Predicting neuropsychological abnormalities in multiple sclerosis
ABSTRACT Multiple Sclerosis (MS) is associated with MRI signal alteration and neuropsychological (NP) dysfunction. Screening tools have been developed to identify patients at high risk for these neurological complications of MS. One such measure, the Multiple Sclerosis Neuropsychological Screening Questionnaire (MSNQ), has well-established reliability and predictive validity. In this article, we report on the accumulated findings derived from 162 consecutive research participants and MS clinic attendees. Our data show significant correlation between both patient- and informant-report MSNQ and NP impairment. As shown previously, larger, and more significant correlations are found between informant-report MSNQs than with patient-report MSNQs. In addition, we find that the MSNQ predicts follow-up NP testing 51 weeks after baseline with a similar degree of association. Finally, the MSNQ is correlated with MRI measures of whole-brain lesion burden and atrophy, secondary progressive course, and vocational disability. We conclude that the MSNQ is reliable and valid for detecting neuropsychological and neuropsychiatric complications of MS.
SourceAvailable from: Fatemeh Ayoobi[Show abstract] [Hide abstract]
ABSTRACT: The purpose of this study was to assess tactile learning in the early phase of experimental autoimmune encephalomyelitis (EAE), which was induced in C57BL/6 mice by subcutaneous injections on flank of myelin oligodendrocyte glycoprotein, MOG35-55 (250 μg per mouse). Tactile learning was assessed one week after EAE induction using the novel object recognition test (NORT) in a dark room. The procedure consisted of two phases. During the training phase (T1), the animals explored two similar objects; within the test phase (T2, occurring 4 h later) the mice explored one novel and one familiar object. On average, mice developed significant behavioral disabilities related to EAE 13.2 ± 1.9 days following immunization. In the EAE group, the locomotor activity level (assessed by measuring the distance travelled) in the T1 and T2 phases did not differ significantly, as compared to the related phases in the control group (P > 0.05). Within phase T1, no reliable differences between experimental groups were found for the frequency (number) of visits to the sample objects and for total exploration time. For phase T2, no difference was also found in the discrimination ratio when comparing the control group with the EAE group. Our study demonstrates that tactile learning in male mice may not be affected 7 days after immunization with MOG35-55 (i.e., within the early EAE phase).Neurophysiology 07/2013; 45(4). DOI:10.1007/s11062-013-9373-6 · 0.17 Impact Factor
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ABSTRACT: Background and Purpose. Fatigue and memory impairment are common symptoms in multiple sclerosis (MS) and both may interact with cognition. This can contribute to making a complaint misrepresentative of the objective disorder. We sought to determine whether fatigue complaint in MS reflects memory impairment and investigated whether patients' subjective fatigue is associated with memory complaint. Methods. Fifty MS patients complaining of fatigue underwent subjective assessment of fatigue and memory complaint measured using self-assessment scales. Cognitive functions were assessed using a battery of neuropsychological tests, including a test of verbal episodic memory, the selective reminding test (SRT). Correlations were studied between subjective fatigue, memory complaint, and performance in verbal episodic memory. Results. Depression score, psychotropic and/or antiepileptic drug use, Expanded Disability Status Scale (EDSS) score, and MS form were confounding factors. After adjusting for these confounding factors, neither fatigue complaint nor memory complaint was correlated with SRT performance. Subjective fatigue was significantly associated with memory complaint. Conclusion. Although complaint of fatigue in MS was correlated with memory complaint, subjective fatigue was not the expression of memory impairment.03/2014; 2014:692468. DOI:10.1155/2014/692468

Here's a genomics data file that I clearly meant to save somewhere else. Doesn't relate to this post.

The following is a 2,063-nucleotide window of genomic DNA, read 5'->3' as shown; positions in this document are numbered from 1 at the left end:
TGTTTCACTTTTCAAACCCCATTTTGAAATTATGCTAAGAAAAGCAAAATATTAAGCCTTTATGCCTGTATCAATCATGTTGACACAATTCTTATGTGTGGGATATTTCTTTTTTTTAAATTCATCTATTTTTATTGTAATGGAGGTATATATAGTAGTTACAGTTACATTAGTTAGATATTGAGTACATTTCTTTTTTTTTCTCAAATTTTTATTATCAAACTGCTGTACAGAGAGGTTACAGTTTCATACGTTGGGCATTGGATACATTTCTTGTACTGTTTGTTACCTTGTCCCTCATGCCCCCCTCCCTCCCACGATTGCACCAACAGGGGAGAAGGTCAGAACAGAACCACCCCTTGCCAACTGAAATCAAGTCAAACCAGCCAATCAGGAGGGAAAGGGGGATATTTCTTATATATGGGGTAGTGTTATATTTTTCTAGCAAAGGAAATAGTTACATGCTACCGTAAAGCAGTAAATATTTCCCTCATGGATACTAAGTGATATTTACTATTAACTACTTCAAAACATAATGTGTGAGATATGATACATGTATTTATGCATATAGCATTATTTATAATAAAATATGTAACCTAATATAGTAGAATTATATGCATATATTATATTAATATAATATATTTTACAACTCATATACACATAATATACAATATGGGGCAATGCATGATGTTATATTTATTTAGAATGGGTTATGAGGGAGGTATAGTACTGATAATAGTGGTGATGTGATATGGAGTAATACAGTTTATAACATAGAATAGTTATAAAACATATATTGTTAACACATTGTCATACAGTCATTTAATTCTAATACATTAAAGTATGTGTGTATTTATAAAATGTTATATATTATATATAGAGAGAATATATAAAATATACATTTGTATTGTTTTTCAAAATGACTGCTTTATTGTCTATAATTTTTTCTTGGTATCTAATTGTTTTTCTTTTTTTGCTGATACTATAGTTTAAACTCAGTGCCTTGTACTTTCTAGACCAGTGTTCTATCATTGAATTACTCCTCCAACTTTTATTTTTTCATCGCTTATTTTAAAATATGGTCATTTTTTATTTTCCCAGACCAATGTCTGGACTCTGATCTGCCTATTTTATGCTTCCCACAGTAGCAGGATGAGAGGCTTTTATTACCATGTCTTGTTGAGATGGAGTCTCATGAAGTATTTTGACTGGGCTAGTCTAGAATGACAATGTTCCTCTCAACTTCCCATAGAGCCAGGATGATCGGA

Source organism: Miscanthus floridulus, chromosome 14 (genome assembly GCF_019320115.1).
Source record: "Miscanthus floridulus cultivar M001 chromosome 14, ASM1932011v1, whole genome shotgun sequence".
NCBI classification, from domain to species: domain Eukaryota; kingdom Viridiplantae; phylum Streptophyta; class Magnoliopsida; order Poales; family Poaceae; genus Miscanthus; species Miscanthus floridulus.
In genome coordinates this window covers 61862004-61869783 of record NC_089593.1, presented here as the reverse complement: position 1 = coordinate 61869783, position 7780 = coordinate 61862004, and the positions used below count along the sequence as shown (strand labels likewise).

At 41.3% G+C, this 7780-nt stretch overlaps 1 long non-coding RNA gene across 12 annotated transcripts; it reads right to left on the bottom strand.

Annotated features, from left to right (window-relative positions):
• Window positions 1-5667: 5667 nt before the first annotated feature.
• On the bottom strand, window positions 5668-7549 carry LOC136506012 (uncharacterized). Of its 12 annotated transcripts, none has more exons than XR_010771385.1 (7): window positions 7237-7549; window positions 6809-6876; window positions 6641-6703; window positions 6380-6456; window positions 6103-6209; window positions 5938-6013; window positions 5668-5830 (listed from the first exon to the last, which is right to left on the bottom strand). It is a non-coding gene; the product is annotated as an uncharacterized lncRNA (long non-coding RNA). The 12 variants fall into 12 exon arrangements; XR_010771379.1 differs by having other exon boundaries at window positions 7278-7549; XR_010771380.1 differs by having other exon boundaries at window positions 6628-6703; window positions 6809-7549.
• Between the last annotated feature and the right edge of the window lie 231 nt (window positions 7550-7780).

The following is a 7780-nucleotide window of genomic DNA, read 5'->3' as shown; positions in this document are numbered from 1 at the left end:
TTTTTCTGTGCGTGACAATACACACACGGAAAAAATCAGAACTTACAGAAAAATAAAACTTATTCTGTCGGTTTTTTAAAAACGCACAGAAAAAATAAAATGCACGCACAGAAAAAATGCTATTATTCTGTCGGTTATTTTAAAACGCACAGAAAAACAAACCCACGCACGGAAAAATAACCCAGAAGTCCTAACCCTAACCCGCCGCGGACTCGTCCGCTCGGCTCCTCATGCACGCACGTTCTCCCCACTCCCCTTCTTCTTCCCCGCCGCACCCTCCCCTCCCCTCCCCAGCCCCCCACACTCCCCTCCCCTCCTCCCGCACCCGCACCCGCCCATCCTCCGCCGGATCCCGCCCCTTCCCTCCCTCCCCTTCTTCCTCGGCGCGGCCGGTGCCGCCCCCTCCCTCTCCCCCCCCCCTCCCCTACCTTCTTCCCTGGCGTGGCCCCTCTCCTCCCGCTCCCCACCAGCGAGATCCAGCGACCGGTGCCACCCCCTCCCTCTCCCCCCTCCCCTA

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ABSTRACT: Eighty-two persons with multiple sclerosis wore an accelerometer as a measure of sedentary time (min/day) and completed measures of disability status (self-reported Expanded Disability Status Scale), walking performance (timed 25-foot walk and 6-min walk), and cognitive function (symbol digit modalities test). Accelerometry-measured sedentary time was significantly correlated with disability status scores (r = 0.31, p < 0.01), 6-min walk distance (r = -0.40, p < 0.01), and timed 25-foot walk performance (r = 0.35, p < 0.01), but not cognitive function performance (r = -0.12, p = 0.29).Applied Physiology Nutrition and Metabolism 10/2014; 40(2):1-4. DOI:10.1139/apnm-2014-0271 · 2.23 Impact Factor